“The world is a songwriter’s farm,” I once heard someone say. When searching for song concepts and all the eloquent and vivid descriptions it may entail, sometimes you don’t have to look too far. There are singers and songwriters who even sit in coffee shops and discreetly listen to conversations while jotting down certain phrases. They’re listening for: 1) what people are experiencing, 2) how people are describing it. They’re looking to utilize the underrated power of everyday language.
I remember once overhearing a woman in the subway say, “...And I’m like, ‘it’s not like that. It’s like, you don’t even know how it’s like.’” As profound as that is, I don’t foresee myself using such deep lyrics in a song anytime soon. Seriously, though, I have heard of songwriters who carry notebooks with them everywhere and can be seen fervently scribbling expressions and terminologies at all times in almost any setting. A creative must be vigilant about not allowing good ideas to go to waste.
So what are things to consider when writing lyrics? What are things to stay away from? Or better yet, there’s the classic question that just about every songwriter is asked: Which comes first - the melody or the song idea?
I asked songwriter/lyricist Riva Borbely (BOR-bay) some of these obligatory questions. Riva has provided lyrics for a number of songs in Jewish music, including most recently Ari Goldwag’s “Ani Yehudi,” and she can be found on Facebook and Instagram at @jmlyricsdoctor. She was gracious enough to provide insightful, thought-out responses. The remainder of this week’s article is Riva’s replies to the above questions.
Q: Which comes first: melody or song idea?
Riva: Either is a fine way to write a song. Personally, when I’m writing my own song, I usually start with at least a little bit of a melody in my head before I know what I want to write about. Occasionally, I’ll have a song idea first, but even then, a melody (though not necessarily a very good one) usually comes pretty much immediately with the first words. In writing for others, it varies. The most typical scenario is for someone to approach me with both a melody and a song idea, but I’ve also been asked to write lyrics on a topic without any melody, as well as to write lyrics for a melody without any particular topic. In terms of doing the writing, I’m equally happy to work either way. I enjoy fleshing out an idea with or without the constraints of a melody, and I also enjoy tuning in to a melody to figure out what it might want to say.
Q: Do you have melodies without lyrics? Do you have lyrics without melodies?
Riva: If I have a melody of my own that I think is reasonably good, and I manage to remember it, it won’t usually go more than a week or so without at least draft lyrics.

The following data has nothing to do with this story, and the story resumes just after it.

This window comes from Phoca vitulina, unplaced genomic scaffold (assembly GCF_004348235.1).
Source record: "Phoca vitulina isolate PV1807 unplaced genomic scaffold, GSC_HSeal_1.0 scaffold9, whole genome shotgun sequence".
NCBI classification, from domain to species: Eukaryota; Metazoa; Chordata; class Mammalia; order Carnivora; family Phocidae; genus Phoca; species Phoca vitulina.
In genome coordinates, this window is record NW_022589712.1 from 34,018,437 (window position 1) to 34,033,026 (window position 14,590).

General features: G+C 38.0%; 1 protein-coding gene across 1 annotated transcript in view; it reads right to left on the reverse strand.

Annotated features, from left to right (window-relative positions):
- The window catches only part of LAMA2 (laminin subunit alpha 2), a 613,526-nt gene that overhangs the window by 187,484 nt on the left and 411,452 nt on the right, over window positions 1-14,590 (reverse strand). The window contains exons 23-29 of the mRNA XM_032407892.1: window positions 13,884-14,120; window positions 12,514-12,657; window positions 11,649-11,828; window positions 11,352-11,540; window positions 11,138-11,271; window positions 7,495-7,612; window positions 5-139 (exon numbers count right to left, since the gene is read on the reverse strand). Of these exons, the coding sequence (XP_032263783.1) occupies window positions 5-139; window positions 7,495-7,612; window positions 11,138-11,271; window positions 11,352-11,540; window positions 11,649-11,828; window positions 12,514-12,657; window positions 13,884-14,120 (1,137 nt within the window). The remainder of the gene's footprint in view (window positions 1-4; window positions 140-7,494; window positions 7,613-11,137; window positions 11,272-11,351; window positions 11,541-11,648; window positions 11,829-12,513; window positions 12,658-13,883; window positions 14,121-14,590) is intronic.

I have lyrics with melodies that I’d be happy to have better melodies for, but I don’t have any without any melody at all.
Q: What are things to consider when writing lyrics? What are things to stay away from?
Riva: Aside from the obvious rhythm and (optionally) rhyme, there are a lot of considerations that go into a lyric.
Purpose: Is the song intended to inspire people? Help them grow? Give chizuk? Show appreciation? And do the lyrics match that purpose?
The message and the market: Is the message one that the intended market will relate to, and is it communicated in a way that that market will be receptive to and find memorable?
Originality: If writing about a common topic, is there a new angle on it or an interesting way of expressing it?
Consistency: Who is singing to and/or about whom, what is the tone, and do the events in the song take place in the present, past, or future? If these things change in the course of the song, it should be for a good reason and in a clear and logical way.
Structure/organization: Lines should flow logically together and be organized into stanzas that make sense together, with different verses bringing in new ideas, and the main idea in the chorus.
Repetition: Aim to repeat (only) words and phrases that are the important ideas in the song.
Poetic devices: Beyond rhyme, things like imagery, metaphor, and alliteration.
The natural rhythm of the language: Put the melodic stress on the right words and the right syllables. [Simcha here. I can attest that Riva is very persistent and consistent about this. The emphasis and cadence should resemble how one would speak. Just like we wouldn’t say, “he studied every day” or “he studIED every day” when speaking, such stresses when enunciating the lyrics are just as awkward.]
Singability: While extra unstressed syllables can usually be added without fundamentally changing the melody, too many of them can become unreasonable
to sing. Likewise, too many of the wrong consonants in the wrong place can turn a line into a tongue-twister or make it hard to hear where one word ends and another begins.
Linguistic details: For example, whether an “and” or a “but” is the best choice, whether it’s clear what/whom a pronoun refers to, and correct usage of words.
Clarity and focus: Is the message presented clearly? Are there lines that the listener might find confusing or be likely to misinterpret (even momentarily)? Are there apparent contradictions? Are there off-topic or tangential ideas that distract from the point or should be better tied in?
Length: Don’t write too much (listeners may tune out) or too little (the message might not really come across or hit home).
Is it done? I love the quote from the previous “In Tune with JM” article: “a song is done when none of it bothers you.” But I would take it even a step further – are there things that are likely to bother other people? While you can’t necessarily please all the people all the time, it’s worth making an effort to try to see beyond any blind spots you might have.